Most patients and financial advisors don’t have a clue about how doctor’s get paid in our current system; but it’s not by magic. Yet, a number of different steps occur during the processing of a medical claim that can be seen in a flow chart. Each step in the process can be mapped out and each is subject to claim payment-or-claim rejection. A payment time line for a typical FFS or PPO can also be subjected to a number of variables, depending on different factors including staff competency, time, outside vendors, information management, management decisions in general, or regulatory requirements. The total transit times may take weeks for electronic claims or up to two-years for some paper based claims.

First Make the Diagnosis

• ICD-9 alpha numeric code for disease classes, not billing.

• HHS offers ICD-9 [CM] for MDs and facilities.

• WHO-1900, updated every 3-10 years, e-ICD-10 [2013].

• Diagnostic Statistical Manual Mental Disorders, 4th Edition [DSM-IV].

Then Select the Current Procedure Terminology® Code

Medical, surgical and diagnostic task & service billing code numbers [5-digit] of AMA used by payers:

• Thousands updated annually

• Secretive with registered mark ®

• Office Visits: [brief, inter, extended, etc]

• # 99214 physical exam

• # 90658 H1N1 flu shot

• # 12002 one-inch laceration suture

• CDT® and HCPCS codes, too!

Document the Visit in Patient Progress Notes

Subjective:

“I was gardening and noticed my wrist was swollen and itched like crazy”

Objective:

A 4 inch linear red rash with circular oozing papules and swollen skin is present. Patient is wearing a small tennis bracelet which was tight.

Assessment:

Rule out rues dermatitidis versus nickel allergy.

Plan:

Soap soaks, with OTC calamine lotion with Rx oral diphenhydramine or [benadryl].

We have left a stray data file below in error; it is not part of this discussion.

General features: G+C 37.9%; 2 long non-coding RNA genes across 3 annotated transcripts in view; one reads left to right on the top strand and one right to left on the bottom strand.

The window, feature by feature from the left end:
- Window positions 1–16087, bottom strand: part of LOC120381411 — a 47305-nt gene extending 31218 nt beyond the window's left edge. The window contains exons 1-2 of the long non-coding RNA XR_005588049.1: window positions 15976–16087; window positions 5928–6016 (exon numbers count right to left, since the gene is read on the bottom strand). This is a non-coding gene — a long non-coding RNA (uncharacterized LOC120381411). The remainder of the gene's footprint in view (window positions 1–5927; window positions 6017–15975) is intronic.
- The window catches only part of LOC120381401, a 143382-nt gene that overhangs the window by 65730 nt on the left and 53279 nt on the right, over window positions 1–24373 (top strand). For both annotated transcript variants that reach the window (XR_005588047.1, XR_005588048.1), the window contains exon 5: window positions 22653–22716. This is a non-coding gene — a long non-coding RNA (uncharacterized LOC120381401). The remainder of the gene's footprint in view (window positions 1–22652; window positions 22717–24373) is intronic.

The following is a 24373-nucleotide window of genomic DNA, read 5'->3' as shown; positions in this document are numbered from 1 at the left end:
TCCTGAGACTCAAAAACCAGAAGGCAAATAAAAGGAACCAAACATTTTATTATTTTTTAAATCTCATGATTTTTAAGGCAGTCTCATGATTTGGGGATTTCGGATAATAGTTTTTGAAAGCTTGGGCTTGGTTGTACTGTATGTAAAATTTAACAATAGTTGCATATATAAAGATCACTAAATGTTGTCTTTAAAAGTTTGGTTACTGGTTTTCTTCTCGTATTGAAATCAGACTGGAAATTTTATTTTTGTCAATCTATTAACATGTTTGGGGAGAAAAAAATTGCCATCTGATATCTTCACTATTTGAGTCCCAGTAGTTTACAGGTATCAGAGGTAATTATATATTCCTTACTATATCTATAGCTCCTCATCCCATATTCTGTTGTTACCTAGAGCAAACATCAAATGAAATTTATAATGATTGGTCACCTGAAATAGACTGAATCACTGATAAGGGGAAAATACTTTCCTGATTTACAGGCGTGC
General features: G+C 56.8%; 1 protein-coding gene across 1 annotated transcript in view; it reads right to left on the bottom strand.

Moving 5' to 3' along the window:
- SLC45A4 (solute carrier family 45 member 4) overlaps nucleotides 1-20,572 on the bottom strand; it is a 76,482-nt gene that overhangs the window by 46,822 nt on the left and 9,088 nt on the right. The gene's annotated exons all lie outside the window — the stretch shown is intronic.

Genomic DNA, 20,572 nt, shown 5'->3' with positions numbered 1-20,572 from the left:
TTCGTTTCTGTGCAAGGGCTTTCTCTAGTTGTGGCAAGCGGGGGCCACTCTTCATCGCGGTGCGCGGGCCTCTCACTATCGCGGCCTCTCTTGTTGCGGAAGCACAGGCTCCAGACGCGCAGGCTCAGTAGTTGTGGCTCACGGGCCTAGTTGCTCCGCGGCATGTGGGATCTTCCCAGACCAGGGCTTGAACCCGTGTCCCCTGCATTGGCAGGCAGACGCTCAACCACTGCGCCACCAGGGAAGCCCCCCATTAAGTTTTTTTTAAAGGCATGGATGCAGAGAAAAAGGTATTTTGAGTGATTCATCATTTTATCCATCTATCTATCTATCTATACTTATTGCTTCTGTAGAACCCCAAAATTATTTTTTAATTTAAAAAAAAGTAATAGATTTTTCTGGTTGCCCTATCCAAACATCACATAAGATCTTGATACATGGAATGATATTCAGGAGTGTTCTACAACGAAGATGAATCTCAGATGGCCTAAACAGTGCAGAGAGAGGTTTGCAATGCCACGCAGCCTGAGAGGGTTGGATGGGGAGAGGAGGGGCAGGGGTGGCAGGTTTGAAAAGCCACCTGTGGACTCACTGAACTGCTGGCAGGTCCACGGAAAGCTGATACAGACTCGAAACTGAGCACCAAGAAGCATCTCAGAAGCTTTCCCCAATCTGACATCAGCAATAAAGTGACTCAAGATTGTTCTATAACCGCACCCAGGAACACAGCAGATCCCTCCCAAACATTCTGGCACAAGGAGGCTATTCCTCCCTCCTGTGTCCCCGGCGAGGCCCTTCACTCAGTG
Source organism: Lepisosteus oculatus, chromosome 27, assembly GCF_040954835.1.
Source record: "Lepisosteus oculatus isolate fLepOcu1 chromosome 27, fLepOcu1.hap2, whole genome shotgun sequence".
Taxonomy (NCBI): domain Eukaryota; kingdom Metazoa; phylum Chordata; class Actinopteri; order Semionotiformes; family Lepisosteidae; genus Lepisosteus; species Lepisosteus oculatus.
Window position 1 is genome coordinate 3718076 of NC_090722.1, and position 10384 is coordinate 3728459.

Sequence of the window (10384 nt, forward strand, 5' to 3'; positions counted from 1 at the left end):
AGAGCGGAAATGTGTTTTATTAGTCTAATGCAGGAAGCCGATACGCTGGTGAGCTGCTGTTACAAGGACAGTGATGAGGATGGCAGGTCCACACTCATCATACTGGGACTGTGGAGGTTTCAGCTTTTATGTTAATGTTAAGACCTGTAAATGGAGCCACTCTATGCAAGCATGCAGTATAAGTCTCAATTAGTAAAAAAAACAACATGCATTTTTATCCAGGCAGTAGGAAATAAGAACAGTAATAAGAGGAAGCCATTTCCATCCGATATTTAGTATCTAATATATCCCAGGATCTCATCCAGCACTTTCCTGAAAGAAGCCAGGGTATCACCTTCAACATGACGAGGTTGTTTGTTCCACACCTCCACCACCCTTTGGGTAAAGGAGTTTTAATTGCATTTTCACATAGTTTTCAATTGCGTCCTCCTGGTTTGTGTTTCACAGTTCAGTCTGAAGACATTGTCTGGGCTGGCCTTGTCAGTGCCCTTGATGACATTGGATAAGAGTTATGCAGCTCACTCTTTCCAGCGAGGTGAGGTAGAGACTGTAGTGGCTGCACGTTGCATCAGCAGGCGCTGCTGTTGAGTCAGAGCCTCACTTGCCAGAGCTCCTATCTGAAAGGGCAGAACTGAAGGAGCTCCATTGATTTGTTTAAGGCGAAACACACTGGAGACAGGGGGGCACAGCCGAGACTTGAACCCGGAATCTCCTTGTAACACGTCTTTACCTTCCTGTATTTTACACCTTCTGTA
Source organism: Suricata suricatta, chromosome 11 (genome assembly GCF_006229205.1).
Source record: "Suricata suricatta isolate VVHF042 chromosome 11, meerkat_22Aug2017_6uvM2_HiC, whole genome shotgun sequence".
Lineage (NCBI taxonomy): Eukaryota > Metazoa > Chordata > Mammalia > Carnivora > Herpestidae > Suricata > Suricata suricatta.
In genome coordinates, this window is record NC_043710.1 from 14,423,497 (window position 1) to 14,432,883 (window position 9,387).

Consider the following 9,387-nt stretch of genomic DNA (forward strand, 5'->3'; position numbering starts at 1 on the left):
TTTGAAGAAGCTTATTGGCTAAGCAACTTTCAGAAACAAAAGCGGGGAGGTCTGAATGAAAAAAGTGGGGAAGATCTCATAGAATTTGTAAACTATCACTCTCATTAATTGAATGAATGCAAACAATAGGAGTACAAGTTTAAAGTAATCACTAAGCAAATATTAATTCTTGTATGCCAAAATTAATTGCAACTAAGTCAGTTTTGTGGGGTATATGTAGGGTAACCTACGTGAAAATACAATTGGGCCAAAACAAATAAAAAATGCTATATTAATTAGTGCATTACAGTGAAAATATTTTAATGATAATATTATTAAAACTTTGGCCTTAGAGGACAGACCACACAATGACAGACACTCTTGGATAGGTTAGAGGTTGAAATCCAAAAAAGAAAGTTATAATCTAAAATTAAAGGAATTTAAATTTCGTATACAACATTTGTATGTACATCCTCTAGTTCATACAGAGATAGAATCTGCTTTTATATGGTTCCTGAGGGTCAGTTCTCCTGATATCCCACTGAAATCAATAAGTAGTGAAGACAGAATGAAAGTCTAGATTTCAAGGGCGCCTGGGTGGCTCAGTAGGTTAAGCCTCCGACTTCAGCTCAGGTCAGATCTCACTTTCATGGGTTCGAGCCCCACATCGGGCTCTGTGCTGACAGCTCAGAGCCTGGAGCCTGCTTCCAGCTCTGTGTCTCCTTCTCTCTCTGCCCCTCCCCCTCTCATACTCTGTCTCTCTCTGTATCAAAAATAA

Submit the “Super Bill”

Not a “big bill” or expensive medical invoice; just an invoice

• Official standard billing form used by doctors submitting MC/MD claims.

• Also used by some private insurers and managed care plans.

• Contains patient demographics, diagnostic codes, CPT®, HCPC codes, etc.

• Generic billing form, like the generic HCFA 1500 claim form.

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Medical Coding and Billing Vocabulary

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Basic HIT Nomenclature and HIPAA

[By Richard J. Mata; MD, MIS, CMP™ [Hon]

For the Health Information Technology [HIT] department of a hospital, clinic or medical practice and its coders, the following medical vocabularies are mandated by the Health Insurance Portability and Accountability Act [HIPAA].

Diseases 

For diseases: the 9th or 10th International Classification of Diseases (ICD) Clinical Modification should be used.  ICD9-CM is maintained by the Centers for Disease Control National Center for Health Statistics, while ICD-10 is maintained by the World Health Organization.

Procedures

For medical procedures: a combination of ICD-9-CM, Current Procedural Terminology maintained by the American Medical Association, the Current Dental Terminology maintained by the American Dental Association, and Healthcare Common Procedure Coding System (HCPCS) maintained by CMS, which is also used for medical devices.

Pharmaceuticals

For drugs: these should be coded according to their National Drug Code classification.

Assessment

“A recent change to Medicare policy made by the Centers for Medicare & Medicaid Services (CMS) helps ensure claims processing isn’t delayed when the only missing information on the CMS-1490S form is the provider or supplier’s National Provider Identifier (NPI).

CMS Transmittal 1747, Change Request 6434, issued May 22, notifies A/B Medicare Administrative Contractors (MAC) and carriers of editorial changes to Medicare policy in Pub. 100-04, Medicare Claims Processing Manual, chapter 1 regarding the monitoring of claims submission violations and the handling of incomplete or invalid claims.

In either case, as stated in the transmittal, “If the beneficiary furnishes all other information but fails to supply the provider or supplier’s NPI, the contractor shall not return the claim but rather look up the provider or supplier’s NPI using the NPI registry.”

http://www.aapc.com/news/index.php/2009/06/missing-npi-no-reason-to-deny-says-cms/

Conclusion